In the next ring we found another Scottish breed of cattle, the Aberdeen Angus. This variety of small beef cattle originate from north east Scotland and the breed has been named as the U.K.’s most popular native beef breed. Judging for beef and dairy classes takes place on the first two days of the show and culminates with the Grand Cattle Display in the main ring on the 2nd and 3rd days.
Continuing our tour of the livestock we paused briefly to view some pigs before making our way over to the sheep enclosures. There were so many breeds of sheep to inspect ranging from Blue Texels to Herdwicks. We stopped to watch a sheep standing patiently on a table whilst its handler gave it a final trim just before entering the judging ring.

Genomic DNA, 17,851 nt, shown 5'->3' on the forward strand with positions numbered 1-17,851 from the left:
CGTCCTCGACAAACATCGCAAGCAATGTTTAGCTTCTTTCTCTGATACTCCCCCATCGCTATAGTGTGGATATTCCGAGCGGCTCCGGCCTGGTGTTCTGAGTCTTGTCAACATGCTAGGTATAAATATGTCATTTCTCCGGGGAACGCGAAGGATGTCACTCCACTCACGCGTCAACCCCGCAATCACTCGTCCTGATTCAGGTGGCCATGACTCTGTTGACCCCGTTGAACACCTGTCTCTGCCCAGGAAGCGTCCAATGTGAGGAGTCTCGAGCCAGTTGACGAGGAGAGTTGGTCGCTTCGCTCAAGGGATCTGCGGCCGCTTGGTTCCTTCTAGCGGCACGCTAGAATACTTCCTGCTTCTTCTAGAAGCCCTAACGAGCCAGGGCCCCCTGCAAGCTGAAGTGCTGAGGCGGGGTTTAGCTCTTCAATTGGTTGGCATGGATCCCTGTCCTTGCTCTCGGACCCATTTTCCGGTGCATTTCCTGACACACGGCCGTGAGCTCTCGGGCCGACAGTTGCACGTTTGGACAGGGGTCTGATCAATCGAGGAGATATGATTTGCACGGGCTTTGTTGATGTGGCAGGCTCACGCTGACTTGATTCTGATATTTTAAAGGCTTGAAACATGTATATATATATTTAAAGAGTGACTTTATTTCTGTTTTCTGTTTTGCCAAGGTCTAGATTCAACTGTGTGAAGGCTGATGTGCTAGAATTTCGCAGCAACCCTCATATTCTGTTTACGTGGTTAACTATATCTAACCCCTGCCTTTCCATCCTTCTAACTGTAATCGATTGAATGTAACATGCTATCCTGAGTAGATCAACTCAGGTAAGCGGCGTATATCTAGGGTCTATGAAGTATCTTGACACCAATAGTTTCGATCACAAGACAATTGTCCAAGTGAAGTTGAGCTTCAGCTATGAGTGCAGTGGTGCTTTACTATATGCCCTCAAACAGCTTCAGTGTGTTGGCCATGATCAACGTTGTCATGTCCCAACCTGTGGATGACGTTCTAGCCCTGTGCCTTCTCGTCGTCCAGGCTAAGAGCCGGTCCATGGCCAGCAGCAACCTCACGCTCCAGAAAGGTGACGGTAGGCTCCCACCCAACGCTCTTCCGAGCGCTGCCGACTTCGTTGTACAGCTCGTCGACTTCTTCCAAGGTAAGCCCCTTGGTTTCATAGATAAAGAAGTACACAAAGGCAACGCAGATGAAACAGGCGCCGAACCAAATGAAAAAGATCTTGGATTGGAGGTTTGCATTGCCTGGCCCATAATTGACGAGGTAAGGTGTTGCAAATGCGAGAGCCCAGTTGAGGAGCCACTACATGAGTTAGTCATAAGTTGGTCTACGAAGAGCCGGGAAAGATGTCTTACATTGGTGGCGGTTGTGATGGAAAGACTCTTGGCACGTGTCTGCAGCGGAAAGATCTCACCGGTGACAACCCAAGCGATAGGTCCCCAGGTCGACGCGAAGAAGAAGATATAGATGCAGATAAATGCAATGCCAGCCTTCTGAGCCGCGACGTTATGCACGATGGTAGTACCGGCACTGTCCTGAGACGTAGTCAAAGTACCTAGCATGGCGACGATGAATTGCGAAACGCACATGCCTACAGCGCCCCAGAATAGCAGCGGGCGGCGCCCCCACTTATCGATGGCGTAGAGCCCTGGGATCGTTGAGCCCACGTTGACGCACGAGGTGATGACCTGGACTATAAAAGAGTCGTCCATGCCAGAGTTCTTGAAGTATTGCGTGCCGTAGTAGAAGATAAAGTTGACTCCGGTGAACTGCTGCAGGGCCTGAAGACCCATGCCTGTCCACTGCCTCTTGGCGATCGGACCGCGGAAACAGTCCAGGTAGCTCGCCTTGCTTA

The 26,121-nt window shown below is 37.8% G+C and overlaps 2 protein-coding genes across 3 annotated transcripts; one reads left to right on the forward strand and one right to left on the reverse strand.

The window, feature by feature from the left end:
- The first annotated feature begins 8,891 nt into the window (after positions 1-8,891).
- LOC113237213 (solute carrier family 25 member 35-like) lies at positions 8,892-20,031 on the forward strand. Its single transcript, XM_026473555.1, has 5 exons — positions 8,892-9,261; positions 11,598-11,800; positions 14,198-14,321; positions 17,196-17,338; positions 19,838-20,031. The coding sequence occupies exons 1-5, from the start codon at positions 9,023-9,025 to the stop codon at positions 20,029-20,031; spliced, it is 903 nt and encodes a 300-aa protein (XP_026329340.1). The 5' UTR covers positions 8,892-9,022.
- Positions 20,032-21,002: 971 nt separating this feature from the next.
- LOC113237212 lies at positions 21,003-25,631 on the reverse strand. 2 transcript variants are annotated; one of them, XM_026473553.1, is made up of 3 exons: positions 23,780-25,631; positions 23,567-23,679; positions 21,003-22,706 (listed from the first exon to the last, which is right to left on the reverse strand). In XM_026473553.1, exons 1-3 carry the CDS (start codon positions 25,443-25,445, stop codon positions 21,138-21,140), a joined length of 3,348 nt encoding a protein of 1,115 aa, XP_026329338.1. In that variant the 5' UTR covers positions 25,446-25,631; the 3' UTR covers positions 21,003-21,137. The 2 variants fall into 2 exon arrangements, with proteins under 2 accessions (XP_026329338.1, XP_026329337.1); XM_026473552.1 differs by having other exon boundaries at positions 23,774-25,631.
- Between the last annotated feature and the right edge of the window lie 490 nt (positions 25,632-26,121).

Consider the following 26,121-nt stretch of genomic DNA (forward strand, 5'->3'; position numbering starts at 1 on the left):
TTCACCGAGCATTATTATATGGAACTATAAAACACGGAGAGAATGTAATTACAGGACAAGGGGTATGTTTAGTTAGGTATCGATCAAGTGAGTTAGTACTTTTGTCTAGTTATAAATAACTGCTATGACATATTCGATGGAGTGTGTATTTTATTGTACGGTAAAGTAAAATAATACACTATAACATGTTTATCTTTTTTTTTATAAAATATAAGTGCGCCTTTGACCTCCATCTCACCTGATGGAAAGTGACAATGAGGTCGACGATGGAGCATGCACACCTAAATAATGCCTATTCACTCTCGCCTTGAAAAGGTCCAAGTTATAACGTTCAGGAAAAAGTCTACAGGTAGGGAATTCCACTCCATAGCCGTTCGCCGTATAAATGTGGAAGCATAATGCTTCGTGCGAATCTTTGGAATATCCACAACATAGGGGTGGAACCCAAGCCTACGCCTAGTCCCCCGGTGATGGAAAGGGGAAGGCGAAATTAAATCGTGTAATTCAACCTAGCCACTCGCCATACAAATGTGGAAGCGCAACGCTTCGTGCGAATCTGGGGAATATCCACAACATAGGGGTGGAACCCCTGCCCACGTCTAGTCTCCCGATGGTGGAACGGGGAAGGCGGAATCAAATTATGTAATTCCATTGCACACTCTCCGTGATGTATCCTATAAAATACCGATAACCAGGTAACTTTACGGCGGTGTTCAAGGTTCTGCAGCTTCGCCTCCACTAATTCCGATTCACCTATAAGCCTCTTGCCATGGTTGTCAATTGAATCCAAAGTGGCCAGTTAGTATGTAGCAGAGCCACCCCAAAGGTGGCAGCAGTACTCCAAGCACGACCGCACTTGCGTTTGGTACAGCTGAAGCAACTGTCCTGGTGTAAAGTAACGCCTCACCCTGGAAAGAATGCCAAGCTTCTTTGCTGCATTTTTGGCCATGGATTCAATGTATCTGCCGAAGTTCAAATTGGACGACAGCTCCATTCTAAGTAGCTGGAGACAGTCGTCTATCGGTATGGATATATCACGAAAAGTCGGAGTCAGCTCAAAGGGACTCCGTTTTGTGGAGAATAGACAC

At 11.00 a.m. the sheep shearing classes got underway so we took a seat to see the first two heats of the junior shearing championships. Each shearer had three sheep to shear, the winners being judged on a combination of time taken and technique. The crowd were really getting behind the competitors, cheering them on as the piles of wool surrounding the sheep grew.
After the excitement of the sheep shearing we decided to take a look at some of the trade stands where we found country clothing, footwear, garden furniture and probably everything else you could think of loosely connected with rural life. In the Country Life pavilion, small stands showcased talented artisans and craftspeople from around the country. I admired the traditional rocking horses which would add a touch of nostalgia to any home and found some of the handmade jewellery tempting.